Leveling Out

Leveling up

If I ever meet you in person and give you the “distracted brush off” I want you to tell me to knock it off. You know that look, don’t you? It’s the “I’m standing in front of you and nodding at semi-appropriate intervals, but really I’m looking around for someone else to talk to” look.

I’m willing to admit here and now that I often read social cues incorrectly. It’s a thing for me, always thinking I stayed too long in a conversation, expecting that my conversation partner is bored and hoping to move on as it were. Sometimes, though, I think I have it right and having had this experience again recently while in a large group of people I’m here to tell you that it feels awful.

I leave those conversations feeling vulnerable and generally I blame myself for that feeling. I think, “I’ve said something offensive” or “I’m the least interesting person ever.” But most likely it has nothing to do with me at all, at least that’s where I’m hoping to land these days. This constant berating myself– questioning every word I spoke, questioning whether I forgot to wear antiperspirant or needed mouthwash– all points to a preoccupation with me, myself and I. That’s no good. I’m 48 years old (almost) and it’s probably time I cut myself some damn slack for a change.

Backing away from the experience for a moment I’m able to place some new thoughts into the pigeon holes of judgement I use to catalogue and store those rough conversational transactions. I think it has a great deal to do with positioning. My wise friend, Jude once (more than once) told me that relationships have levels and that we tend to work in those levels. She’d use her hands to show me the level she intended to meet other grown-ups, which is equal, at the same height, adult to adult. Then she said that when we lower ourselves below people we meet, or lower other people it sets up a different dynamic.

If I’m your boss, maybe that lift is merited. If you’re my mom, I’ll gladly move you up a few notches (or more, my mom is awesome.) But for the most part, her point is that we need to meet grown-ups at equal levels to keep the relationship right. She’s very smart and I think she’s right especially in this.

When I walked up to this person and introduced myself in this most recent interaction I felt intimidated, I felt “lower than.” In her defense, I set up the dynamic. In my defense, she did nothing to alleviate it. We were set up for that crazy eye darting, ‘get me the hell out of this conversation’ trap. No wonder I felt both relieved and dissed when we both finally wandered out of that conversation. See how complicated we are?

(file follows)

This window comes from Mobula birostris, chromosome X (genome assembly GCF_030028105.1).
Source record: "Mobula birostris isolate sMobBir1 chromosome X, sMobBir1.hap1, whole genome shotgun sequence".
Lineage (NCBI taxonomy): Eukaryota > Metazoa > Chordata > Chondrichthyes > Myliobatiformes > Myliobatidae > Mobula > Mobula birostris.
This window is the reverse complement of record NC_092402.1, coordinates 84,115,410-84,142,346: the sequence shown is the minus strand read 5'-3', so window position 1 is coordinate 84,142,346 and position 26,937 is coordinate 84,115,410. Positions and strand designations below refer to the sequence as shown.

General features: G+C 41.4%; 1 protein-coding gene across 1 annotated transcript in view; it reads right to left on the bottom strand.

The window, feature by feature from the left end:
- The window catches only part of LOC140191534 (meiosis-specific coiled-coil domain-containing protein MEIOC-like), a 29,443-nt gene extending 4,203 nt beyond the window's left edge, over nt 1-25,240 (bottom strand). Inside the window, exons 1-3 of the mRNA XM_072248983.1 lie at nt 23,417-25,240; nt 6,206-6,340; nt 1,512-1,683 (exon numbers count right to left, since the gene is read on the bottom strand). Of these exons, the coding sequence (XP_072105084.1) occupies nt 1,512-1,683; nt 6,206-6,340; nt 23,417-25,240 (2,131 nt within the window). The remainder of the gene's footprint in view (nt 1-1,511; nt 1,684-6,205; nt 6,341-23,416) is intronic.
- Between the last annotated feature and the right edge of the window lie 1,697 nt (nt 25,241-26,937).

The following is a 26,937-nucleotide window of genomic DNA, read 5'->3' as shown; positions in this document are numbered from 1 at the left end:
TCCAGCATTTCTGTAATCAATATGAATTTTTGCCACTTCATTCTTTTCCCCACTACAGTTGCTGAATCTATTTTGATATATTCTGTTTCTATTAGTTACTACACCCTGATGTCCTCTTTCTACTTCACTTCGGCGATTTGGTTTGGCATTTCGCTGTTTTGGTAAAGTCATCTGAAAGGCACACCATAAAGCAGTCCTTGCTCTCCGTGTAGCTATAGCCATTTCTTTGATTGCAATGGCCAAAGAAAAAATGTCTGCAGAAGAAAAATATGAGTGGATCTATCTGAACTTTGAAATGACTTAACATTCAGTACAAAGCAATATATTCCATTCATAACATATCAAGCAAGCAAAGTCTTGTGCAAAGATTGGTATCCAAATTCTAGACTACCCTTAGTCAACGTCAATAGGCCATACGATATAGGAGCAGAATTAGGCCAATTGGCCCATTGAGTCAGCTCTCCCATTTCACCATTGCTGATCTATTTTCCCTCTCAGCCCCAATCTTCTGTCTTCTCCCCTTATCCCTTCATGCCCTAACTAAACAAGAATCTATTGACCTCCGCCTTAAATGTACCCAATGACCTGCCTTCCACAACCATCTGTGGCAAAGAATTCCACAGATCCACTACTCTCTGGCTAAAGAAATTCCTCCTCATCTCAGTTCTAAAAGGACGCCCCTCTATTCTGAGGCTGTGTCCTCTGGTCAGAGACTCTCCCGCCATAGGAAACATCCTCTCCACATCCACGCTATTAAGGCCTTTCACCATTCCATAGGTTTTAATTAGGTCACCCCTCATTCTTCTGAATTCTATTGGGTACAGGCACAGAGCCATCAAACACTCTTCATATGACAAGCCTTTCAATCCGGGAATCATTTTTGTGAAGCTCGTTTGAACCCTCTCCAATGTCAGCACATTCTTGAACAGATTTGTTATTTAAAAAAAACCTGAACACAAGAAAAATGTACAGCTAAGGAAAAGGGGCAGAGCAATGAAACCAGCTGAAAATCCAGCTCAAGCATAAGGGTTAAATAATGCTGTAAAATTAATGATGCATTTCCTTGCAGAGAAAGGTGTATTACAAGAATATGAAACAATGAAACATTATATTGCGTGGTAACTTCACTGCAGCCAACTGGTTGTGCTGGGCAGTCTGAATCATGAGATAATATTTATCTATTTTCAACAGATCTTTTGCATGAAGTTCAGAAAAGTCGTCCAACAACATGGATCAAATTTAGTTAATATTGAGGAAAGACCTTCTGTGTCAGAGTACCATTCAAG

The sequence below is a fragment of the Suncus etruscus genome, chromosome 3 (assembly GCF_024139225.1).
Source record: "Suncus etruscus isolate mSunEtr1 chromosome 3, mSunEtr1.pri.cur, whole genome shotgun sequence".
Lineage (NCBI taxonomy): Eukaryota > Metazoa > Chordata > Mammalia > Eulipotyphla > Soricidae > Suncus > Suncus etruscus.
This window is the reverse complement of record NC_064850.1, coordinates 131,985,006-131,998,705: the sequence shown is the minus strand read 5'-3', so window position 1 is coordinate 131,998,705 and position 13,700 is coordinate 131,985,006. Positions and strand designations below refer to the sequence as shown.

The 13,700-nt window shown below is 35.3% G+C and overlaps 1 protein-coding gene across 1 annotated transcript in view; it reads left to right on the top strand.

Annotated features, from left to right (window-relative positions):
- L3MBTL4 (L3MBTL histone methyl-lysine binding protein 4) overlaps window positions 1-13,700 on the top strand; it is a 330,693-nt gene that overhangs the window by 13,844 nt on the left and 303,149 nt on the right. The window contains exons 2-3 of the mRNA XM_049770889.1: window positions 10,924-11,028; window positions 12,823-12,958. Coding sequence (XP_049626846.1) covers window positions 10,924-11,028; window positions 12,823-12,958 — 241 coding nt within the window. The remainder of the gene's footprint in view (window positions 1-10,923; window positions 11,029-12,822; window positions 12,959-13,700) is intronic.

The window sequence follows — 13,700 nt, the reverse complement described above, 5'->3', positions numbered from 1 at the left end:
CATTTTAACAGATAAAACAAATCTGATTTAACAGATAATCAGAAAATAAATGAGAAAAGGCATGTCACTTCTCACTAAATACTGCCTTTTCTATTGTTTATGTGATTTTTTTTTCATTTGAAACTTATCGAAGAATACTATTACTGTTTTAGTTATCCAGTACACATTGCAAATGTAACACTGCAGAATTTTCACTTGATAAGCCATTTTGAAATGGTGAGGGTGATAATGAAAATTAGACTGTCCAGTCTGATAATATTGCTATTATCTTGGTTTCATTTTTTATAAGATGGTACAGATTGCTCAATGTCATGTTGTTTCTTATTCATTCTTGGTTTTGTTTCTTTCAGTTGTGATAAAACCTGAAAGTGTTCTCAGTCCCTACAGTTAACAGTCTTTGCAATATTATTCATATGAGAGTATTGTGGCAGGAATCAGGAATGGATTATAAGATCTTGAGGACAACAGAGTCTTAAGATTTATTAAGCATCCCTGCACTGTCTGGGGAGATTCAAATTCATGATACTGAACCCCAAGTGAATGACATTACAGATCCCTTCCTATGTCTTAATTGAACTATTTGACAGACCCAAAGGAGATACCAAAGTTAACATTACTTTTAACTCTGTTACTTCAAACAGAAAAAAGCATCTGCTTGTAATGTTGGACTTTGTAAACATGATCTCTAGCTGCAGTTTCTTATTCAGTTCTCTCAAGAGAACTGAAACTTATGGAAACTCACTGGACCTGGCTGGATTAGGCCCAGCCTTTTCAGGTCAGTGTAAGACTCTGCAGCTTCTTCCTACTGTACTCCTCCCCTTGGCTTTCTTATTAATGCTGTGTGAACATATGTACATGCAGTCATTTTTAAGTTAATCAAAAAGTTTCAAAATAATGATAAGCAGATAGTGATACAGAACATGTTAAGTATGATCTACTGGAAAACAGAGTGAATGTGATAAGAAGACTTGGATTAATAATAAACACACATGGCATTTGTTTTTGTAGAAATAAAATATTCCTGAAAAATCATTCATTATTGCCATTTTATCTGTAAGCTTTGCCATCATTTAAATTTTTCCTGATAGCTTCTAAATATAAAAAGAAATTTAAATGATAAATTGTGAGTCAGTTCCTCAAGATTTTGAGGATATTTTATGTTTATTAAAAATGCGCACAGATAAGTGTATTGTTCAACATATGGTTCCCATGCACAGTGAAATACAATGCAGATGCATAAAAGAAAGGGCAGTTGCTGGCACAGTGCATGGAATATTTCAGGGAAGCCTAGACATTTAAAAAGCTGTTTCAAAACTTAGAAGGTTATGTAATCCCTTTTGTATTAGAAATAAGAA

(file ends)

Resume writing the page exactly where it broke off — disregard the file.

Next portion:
Humans. Pfft.

So this is why I am just telling you that if we ever meet in person and you ever feel me instigate this odd tension between us, I want you to tell me to knock it off. In fact, you can just hold your hands up, side by side, showing us as equal and that will remind me. I need this because I forget and I imagine the older I get I’m bound to land on one platform or another, above or below, if I don’t spend some active time leveling out. Let’s do this thing.

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8 thoughts on “Leveling Out

  1. I love this. I’ve taken to considering everyone, including me, as made in the image of God. That’s a serious leveler!

  2. I would love, love, love to meet you someday! If by chance I was lucky enough for that to happen and I picked up on some “leveling” fibs as you say, I most certainly would NOT say to knock it off!
    Why? Because there could be so many unknown reasons for that fib and it would have nothing to do with me. I admit it could have something to do with me but, Oh well, thats the way it goes sometimes. It takes time to get to know someone. The first time you meet there could be insecure, sad or distracted feelings for a number of reasons. You mentioned somewhere (your book? Yes! I read it & heart it!) that you are often misjudged by the expression on your face. Me too! I am 62 yrs old and I can’t tell you how many times I’ve been asked, “Whats the matter?” When someone asks me that question I try to smile & say something positive. It usually works but not always. You see sometimes it annoys me more than othertimes and also there are some people that are, well, umm, doggonit, annoying. But Ive been told countless times that my job is to love them and be kind anyways. I don’t have to invite them over for dinner and be best friends but I do need to be kind when I see them. Can I say just doing that is so very hard sometimes. I am still learning. I try to set reasonable boundaries and smile, yes I try to smile. Please don’t be so hard on yourself. It will all be OK and like my priest has been saying to me for (25 yrs+) KEEP PRAYING!

  3. Sorry….one more thing.
    Have you noticed people act differently in large groups compared to one on one?
    Another difference is interacting on a one to one is much different than when each of us is with our significant other and we as couples are conversing or dining together.

    By the way, I do get your point about leveling. When it doesn’t seem to be working at least we can TRY to make it work on our end….can be so very hard. So many things to work on.Thanks for your input and perspective. It helps.

  4. I heard you speak on a panel at Calvin two years ago, and I thought you were absolutely fantastic. I was just finishing up an MFA and I thought, “I hope I can be as confident and sassy and literate as she is some day.” I don’t believe I read the cues incorrectly, either.
    Hope to meet you at this year’s FFW.

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